Imagine that a billion minute virions entered the system through a defect in the skin cover, a laceration. These tiny agents of infection quickly got into the capillaries and were scattered throughout the body. They were mixed and diluted in the bloodstream like one drop of raspberry juice in a dish of vanilla ice cream. Some went gliding along in the blood that goes to the spleen, where there is a tremendous number of lymphocytes. There they were quickly rounded up and eliminated by those defensive cells. Other virions went to the lymph glands, where a similar action took place.

Herpes and Cancer

Still others wandered into the filtering systems of the kidneys and were washed out of the body. Other virus particles were caught by the streetsweeper cells which were patrolling the blood vessels. They too were gobbled up. All of the billion virus particles were destroyed or expelled, except for ten. These few happened to miss contact with the leucocytes and were routed by the flow of the bloodstream to smaller and smaller blood vessels. Finally they reached the minute capillary which supplies a cell of one of the nerve filaments which make up the Cauda equina. Along this remote microscopic pathway few defensive blood cells ever travel. The virus particles became a part of the nerve cells. They were able to extract energy and nutrients and to exist for weeks, even months, or more probably, for years without detection or disturbance.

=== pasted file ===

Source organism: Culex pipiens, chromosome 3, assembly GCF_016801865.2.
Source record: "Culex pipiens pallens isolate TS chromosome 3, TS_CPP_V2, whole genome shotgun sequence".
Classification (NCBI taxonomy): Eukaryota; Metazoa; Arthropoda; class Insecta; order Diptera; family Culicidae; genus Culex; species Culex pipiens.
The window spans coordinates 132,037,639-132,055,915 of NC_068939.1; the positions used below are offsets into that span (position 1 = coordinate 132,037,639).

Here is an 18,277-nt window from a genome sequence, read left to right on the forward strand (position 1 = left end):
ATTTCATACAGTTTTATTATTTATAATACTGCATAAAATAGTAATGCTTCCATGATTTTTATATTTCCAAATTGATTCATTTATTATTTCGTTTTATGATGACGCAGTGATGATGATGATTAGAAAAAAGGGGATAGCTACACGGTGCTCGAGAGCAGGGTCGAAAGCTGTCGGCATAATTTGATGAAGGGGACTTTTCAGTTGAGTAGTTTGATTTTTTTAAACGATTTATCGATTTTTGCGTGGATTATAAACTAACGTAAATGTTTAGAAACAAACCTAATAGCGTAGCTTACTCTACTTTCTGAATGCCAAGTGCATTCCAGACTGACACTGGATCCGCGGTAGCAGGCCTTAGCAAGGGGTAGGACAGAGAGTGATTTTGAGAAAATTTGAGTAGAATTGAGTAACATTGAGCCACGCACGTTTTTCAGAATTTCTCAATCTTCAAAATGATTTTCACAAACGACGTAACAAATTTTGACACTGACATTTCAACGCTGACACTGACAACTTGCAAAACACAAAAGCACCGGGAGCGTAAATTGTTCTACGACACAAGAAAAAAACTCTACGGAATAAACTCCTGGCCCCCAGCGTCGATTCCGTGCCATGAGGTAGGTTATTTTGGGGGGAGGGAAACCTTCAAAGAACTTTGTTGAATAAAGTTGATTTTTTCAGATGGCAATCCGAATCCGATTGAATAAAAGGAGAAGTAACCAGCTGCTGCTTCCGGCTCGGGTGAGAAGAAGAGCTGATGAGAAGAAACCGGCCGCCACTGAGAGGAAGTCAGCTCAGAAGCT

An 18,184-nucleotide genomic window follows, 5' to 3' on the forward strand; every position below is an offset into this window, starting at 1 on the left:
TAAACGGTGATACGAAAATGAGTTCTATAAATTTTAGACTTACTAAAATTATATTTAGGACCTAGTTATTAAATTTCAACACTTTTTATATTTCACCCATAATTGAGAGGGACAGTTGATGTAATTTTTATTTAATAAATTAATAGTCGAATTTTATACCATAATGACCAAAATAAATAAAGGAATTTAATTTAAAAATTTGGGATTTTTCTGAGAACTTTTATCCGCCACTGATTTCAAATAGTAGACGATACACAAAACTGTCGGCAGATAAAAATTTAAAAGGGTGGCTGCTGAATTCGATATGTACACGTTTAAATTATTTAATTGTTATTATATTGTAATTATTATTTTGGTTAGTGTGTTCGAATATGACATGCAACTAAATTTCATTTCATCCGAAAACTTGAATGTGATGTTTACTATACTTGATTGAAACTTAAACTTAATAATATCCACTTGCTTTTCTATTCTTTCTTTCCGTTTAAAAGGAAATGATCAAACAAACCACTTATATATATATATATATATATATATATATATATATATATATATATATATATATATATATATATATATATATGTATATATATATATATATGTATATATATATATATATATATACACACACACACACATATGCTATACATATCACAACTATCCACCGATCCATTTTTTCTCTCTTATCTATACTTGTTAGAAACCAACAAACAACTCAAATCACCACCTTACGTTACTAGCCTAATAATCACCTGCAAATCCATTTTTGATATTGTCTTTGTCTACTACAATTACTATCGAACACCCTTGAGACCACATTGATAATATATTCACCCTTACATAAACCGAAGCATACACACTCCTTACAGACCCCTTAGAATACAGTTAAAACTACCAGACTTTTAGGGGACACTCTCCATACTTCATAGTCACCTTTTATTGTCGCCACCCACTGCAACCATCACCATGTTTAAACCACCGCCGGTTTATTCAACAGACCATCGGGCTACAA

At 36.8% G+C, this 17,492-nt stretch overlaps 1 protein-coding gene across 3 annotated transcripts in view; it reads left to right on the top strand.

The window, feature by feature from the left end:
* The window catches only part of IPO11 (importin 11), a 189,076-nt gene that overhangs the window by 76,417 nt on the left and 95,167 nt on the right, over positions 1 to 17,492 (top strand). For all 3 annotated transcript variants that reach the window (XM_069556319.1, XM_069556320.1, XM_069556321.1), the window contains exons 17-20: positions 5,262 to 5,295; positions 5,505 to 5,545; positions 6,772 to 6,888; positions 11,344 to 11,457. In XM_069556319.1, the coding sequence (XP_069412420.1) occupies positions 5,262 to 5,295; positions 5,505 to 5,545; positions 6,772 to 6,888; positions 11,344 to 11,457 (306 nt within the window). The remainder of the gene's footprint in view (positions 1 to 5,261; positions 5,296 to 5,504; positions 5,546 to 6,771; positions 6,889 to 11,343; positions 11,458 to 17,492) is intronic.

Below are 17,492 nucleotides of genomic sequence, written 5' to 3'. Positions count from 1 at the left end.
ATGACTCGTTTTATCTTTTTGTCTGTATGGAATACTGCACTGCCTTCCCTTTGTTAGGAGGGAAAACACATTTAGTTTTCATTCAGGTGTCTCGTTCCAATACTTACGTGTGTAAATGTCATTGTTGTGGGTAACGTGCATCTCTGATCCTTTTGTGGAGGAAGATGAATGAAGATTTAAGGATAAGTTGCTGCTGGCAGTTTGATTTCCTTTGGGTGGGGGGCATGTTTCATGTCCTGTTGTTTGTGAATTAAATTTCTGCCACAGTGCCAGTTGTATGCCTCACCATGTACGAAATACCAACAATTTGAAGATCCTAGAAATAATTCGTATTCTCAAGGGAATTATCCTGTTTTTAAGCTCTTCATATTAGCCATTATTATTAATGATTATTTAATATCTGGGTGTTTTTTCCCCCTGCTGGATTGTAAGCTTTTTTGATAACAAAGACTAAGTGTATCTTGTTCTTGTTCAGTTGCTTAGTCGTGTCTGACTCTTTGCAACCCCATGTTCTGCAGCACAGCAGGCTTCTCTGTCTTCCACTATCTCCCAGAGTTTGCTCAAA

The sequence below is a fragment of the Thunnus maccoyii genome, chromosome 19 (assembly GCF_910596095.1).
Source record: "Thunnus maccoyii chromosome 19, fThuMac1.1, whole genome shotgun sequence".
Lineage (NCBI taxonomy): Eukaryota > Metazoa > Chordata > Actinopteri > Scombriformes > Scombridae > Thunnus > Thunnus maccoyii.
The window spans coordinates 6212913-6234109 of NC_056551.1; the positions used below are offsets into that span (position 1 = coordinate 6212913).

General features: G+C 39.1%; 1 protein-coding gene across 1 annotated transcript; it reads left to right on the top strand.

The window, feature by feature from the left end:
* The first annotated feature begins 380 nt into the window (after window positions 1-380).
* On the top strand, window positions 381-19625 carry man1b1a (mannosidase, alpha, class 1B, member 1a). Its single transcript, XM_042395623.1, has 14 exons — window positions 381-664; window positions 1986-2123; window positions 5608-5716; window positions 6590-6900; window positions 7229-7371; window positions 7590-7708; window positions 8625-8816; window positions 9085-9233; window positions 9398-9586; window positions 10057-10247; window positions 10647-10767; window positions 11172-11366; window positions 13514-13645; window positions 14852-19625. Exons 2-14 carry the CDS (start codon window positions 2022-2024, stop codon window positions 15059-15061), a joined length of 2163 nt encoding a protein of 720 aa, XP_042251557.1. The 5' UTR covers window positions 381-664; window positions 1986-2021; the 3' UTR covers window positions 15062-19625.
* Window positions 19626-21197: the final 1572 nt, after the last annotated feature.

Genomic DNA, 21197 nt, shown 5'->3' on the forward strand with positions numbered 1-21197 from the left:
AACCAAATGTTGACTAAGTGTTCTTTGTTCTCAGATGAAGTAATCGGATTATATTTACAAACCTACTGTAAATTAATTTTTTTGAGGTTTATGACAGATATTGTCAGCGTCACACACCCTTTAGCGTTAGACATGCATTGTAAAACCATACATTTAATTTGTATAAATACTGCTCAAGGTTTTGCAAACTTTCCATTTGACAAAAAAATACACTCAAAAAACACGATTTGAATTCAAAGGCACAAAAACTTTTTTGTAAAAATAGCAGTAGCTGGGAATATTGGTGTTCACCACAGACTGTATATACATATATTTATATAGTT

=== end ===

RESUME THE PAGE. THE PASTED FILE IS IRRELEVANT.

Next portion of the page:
Then a trigger is sprung which; changes the immediate environment enough to activate those few particles to begin replication. Soon those nerve fibers become agonized, and a Herpes bout is under way.